Publication - Policy Brief
Publication - Working Paper
Since the liberalization of the foreign exchange market in the mid-1980s (as a component of the broad structural adjustment and economic reforms programmes), the rate at which a unit of Ghana’s currency (the cedi) exchanges for the US dollar and the currencies of her major trading partners has seen substantial swings. On the average, the cedi has depreciated against the US dollar since the adoption of managed floating exchange rate regime in 1986. For instance, at the time that Ghana redenominated its currency on July 1, 2007, about 90 pesewas could exchange for a dollar, while one requires something in excess of three cedis to obtain a dollar as at the end of November 2014. This fact suggests that from mid-2007 to November 2014, the cedi has depreciated against the dollar in excess of 300%. The objective of this paper is to examine both real and nominal exchange rate dynamics in Ghana and their implications for domestic price stability. In particular we identify the sources of exchange rate movements and estimate the degree of exchange rate pass-through effect on consumer price inflation.
A study of exchange rate dynamics and their relationships with economic fundamentals and shocks (real and nominal shocks) in Ghana is motivated by the following reasons. First, both the real and nominal exchange rates play a key role in the international transmission mechanism and therefore changes in their dynamic behavior have important consequences for a small open economy like Ghana. Second, changes in the nominal and real exchange rates affect foreign currency denominated assets and liabilities, with dare consequences for the stability of financial system. For instance, with the government of Ghana’s issue of international (Euro) bond, changes in the nominal and real exchange dynamics have implications for debt servicing and eventual payment of the principal on maturity. Third, changes in nominal exchange rate dynamics have repercussions on domestic price stability. The knowledge of the precise magnitude of the pass-through effect is therefore important for the conduct of monetary policy under inflation targeting regime. Last but not least, the study will provide a clear understanding on the relative importance of various kinds of shocks (monetary, demand, and supply) on both the exchange rate dynamics and the pass-through effect. This will aid policy prescription as it will highlight whether demand side or supply side policies or a combination are likely to be more effective in managing exchange rate movements and pass-through effect on inflation.
In line with the above motivation, there has been a number of studies on the sources of real exchange fluctuations since the collapse of Bretton Woods which saw many countries shunning fixed exchange rate regimes to the adoption of different forms of floating regimes (see for instance: Mussa, 1982, 1986; Stockman, 1987, 1988; Huizinga, 1987; Cambell and Clarida; 1987; Meese and Rogoff, 1988; Clarida and Gali, 1994; Chowdhury, 2004; Hamori and Hamori, 2011; Mumtaz and Sunder-Plasssmann, 2012).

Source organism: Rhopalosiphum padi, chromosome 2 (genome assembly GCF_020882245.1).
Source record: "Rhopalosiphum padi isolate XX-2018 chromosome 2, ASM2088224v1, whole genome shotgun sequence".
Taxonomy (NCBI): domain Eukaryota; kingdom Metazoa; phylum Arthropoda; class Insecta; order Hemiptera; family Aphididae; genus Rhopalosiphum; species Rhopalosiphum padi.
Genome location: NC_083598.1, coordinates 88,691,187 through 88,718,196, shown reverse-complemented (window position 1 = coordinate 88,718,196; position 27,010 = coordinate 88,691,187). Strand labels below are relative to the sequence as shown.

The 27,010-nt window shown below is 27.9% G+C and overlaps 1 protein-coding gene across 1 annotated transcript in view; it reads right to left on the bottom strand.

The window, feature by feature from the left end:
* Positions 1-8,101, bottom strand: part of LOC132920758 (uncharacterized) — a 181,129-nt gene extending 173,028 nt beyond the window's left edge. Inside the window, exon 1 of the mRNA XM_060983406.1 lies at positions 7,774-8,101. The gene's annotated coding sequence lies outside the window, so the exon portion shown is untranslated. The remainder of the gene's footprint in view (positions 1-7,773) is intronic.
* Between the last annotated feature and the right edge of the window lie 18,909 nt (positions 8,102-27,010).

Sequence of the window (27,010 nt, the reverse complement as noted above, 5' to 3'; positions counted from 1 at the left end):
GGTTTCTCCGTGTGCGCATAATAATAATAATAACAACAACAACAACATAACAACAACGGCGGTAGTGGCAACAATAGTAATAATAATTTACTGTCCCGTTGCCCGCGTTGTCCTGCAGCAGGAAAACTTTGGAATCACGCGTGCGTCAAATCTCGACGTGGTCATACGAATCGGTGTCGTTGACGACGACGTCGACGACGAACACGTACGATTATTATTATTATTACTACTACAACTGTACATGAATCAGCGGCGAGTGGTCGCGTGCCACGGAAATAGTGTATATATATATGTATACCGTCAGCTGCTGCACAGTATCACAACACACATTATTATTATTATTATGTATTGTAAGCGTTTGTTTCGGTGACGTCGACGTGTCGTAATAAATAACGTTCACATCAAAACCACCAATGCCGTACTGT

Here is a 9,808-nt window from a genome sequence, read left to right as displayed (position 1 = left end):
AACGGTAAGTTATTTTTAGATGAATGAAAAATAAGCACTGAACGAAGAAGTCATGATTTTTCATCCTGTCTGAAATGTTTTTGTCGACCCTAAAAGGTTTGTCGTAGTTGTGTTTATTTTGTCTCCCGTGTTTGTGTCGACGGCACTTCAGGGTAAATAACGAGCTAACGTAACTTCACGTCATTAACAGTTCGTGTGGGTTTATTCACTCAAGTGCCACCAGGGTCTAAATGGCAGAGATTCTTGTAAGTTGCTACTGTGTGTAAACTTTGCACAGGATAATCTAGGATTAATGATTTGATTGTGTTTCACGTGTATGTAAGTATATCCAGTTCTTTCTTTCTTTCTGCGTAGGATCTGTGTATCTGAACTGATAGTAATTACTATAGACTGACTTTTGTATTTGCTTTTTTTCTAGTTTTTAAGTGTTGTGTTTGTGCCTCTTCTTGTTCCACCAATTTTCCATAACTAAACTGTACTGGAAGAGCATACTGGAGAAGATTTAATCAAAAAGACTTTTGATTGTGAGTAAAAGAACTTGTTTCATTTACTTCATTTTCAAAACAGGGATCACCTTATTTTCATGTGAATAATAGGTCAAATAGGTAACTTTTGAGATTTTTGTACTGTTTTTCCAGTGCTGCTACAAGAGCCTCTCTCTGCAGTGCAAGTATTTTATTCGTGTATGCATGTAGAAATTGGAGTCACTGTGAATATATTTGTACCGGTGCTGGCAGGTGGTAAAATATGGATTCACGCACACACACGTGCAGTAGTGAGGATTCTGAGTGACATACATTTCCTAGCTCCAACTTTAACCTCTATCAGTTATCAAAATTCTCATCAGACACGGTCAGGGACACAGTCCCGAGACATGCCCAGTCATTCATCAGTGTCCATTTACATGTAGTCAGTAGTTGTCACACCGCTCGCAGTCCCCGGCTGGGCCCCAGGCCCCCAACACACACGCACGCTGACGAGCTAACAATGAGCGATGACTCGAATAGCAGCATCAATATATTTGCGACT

In this paper, we follow Clarida and Gali (1994) and identify the sources of real exchange dynamics using structural vector autoregression (SVAR) approach. In addition to estimating the fixed-coefficient SVAR model, as done in Clarida and Gali (1994), we also examine dynamics of the real exchange rate using time-varying SVAR model. The augmentation of the analysis in this paper by the time-varying structural VAR model is motivated by the following, as argued by Muntaz and Sunder-Plassmann (2012). First, Ghana has a history of both fixed and managed floating exchange rate regimes and hence the real exchange rate might have behaved differently under these regimes. Second, Ghana has moved away from monetary targeting to inflation targeting regime. Since both inflation and money supply (nominal shocks) have implications for both the nominal and real exchange rate, the dynamics of the real exchange rate might differ under these monetary policy regimes. Third, elections and political regimes in Ghana have had significant impact on the relative tightness of fiscal and monetary policies and the degree of harmony between the conduct of fiscal and monetary policies. There is thus the likelihood for the dynamics of the real exchange rate to behave different under different regimes and elections cycles. If these potential sources of time-variation in the real exchange rate dynamics is significant (in statistical sense), then the estimates from the fixed-coefficient SVAR model could be biased. In order not to impose any structure on the data generating process (DGP), both the SVAR and time-varying SVAR are subjected to various model diagnostics testing to assess the relative performance in fitting the data.
This study makes and important contribution to both the academic literature and the conduct of monetary policy in Ghana and other developing countries. First, we do not know any recent study on Ghana that has applied time-varying SVAR model to examine the sources of exchange rate fluctuations in Ghana and explores the implications of exchange rate pass-through effects on consumer price inflation. Thus, the evidences on the sources of exchange rate movements reported in this study are more robust and reliable than reported in previous studies. Second, though Acheampong (2004), Sanusi (2010) and Loloh (2014) have reported some estimates on the exchange rate pass-through effects, these studies ignored the question of what causes fluctuations in the Ghanaian cedi. In this paper, we explore both the effects of economic fundamentals and structural shocks in accounting for the sources of exchange rate fluctuations in Ghana and pass-through effects on consumer price inflation and the policy implications thereof.